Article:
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Monday, 11 January 2016 00:00

Up in smoke: The rise and fall of tobacco sponsorship

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Money makes the world go round. And V8 Supercars is no exception, with television revenue and sponsorship dollars the lifeblood for teams.

V8X Supercar Magazine issue #90 takes a look at how the sponsorship game has evolved over the decades, from humble beginnings to the complex industry we see in action today.

Issue #90 is on sale now in stores with the digital edition available in the official V8X app (in the App Store and Google Play), online at DigitalEdition.V8XMagazine.com.au and in the Magzter app store.

CLICK HERE for more information on V8X Supercar Magazine issue #90.

For a two-decade period from the mid sixties to mid nineties, tobacco was the main source of sponsorship, as the Australian series followed in the footsteps of Formula 1 with the likes of Marlboro, John Player Special, Benson & Hedges and more backing leading entries with their distinctive branding and colours.

Marlboro, John Player Special and Winfield are arguably the most recognisable names in the industry, enjoying dominant periods with a string of championship wins and Bathurst victories.

Winfield, for example, the Australian variant of the Rothmans brand, partnered with Gibson Motorsport for the 1992 season at the peak of the Nissan Skyline GT-R's power.

A $4 million dollar budget from Winfield could fund the development and cost of running the Skylines and pay drivers Jim Richards and Mark Skaife without the concern of chasing secondary sponsors.

But the bubble would soon burst, as governments sought to ban tobacco advertising as the devastating effects of smoking emerged. The Tobacco Advertising Prohibition Act 1992 Act of 1992 deemed tobacco sponsorship would be phased out by December 1995.

While there was a special dispensation for visiting Formula 1 teams to run tobacco branding, the locals had to do away with their addiction by the 1996 season.

Gibson Motorsport and Glenn Seton Racing were the hardest hit as Winfield and Peter Jackson departed. Their reliance on the tobacco brands had been total, so it left the championship-winning teams on the brink.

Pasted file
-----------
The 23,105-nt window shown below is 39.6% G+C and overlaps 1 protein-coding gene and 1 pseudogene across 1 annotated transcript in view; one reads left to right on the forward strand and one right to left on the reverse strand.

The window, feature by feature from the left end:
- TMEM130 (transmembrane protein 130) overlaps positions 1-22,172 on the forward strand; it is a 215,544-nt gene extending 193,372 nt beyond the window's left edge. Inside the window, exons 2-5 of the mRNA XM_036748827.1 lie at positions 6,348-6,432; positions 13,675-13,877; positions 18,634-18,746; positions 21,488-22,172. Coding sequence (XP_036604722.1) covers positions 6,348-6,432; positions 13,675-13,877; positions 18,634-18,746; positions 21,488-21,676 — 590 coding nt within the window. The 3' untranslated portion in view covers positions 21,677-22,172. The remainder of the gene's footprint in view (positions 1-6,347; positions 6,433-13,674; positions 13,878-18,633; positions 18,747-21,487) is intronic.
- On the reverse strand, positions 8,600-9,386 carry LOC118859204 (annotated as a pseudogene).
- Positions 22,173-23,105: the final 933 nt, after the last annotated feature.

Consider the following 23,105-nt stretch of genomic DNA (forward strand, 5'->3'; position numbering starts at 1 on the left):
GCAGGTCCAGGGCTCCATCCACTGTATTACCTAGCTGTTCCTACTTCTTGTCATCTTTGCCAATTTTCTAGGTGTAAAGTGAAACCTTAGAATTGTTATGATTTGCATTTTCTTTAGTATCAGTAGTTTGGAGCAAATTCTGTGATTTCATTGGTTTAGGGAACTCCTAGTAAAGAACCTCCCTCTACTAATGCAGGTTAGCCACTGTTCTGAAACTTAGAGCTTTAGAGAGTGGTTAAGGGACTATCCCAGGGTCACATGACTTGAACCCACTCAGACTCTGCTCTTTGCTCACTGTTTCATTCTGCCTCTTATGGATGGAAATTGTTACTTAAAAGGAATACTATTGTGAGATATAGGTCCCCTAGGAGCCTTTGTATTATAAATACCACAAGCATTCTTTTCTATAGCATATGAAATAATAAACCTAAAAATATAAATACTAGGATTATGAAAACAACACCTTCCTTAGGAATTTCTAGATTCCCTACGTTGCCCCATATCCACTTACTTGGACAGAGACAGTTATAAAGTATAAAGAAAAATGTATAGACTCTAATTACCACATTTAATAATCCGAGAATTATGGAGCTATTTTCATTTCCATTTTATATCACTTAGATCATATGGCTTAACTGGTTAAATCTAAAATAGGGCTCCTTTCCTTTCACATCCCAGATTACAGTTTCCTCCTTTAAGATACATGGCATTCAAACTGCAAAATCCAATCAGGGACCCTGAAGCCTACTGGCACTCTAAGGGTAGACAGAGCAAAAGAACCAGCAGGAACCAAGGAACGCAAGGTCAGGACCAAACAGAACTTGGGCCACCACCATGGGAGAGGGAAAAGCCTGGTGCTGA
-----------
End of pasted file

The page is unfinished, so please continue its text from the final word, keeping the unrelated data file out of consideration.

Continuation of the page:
Ford Credit stepped up for Seton, in a deal that opened the way for Ford Australia to fund the team as its factory outfit in the coming years. But Gibson scaled back to one entry in an unbranded Commodore, bringing down the recently dominant team.

Alan Jones caused a stir by poaching Peter Jackson from Seton to back his own team in 1996. With the anti-tobacco legislation in place, the sponsor ran under the Pack Leader Racing pseudonym.

The controversial branding only lasted a season, though. And, fittingly, tobacco sponsorship ended up in smoke when an engine failure caused Jones' Falcon to catch fire at Bathurst.

But the legacy of tobacco advertising remains, two decades on from the ban. Tobacco sponsorship elevated the status of the series and professionalism of the teams, highlighting once and for all how vital big budget sponsors were to success on and off the track.

For more on the history of tobacco sponsorship and other advertising forms in Australian touring cars, grab a copy of V8X Supercar Magazine issue #90.

CLICK HERE to purchase the print edition of V8X Supercar Magazine issue #90, including the 2016 Castrol EDGE V8 Supercars calendar.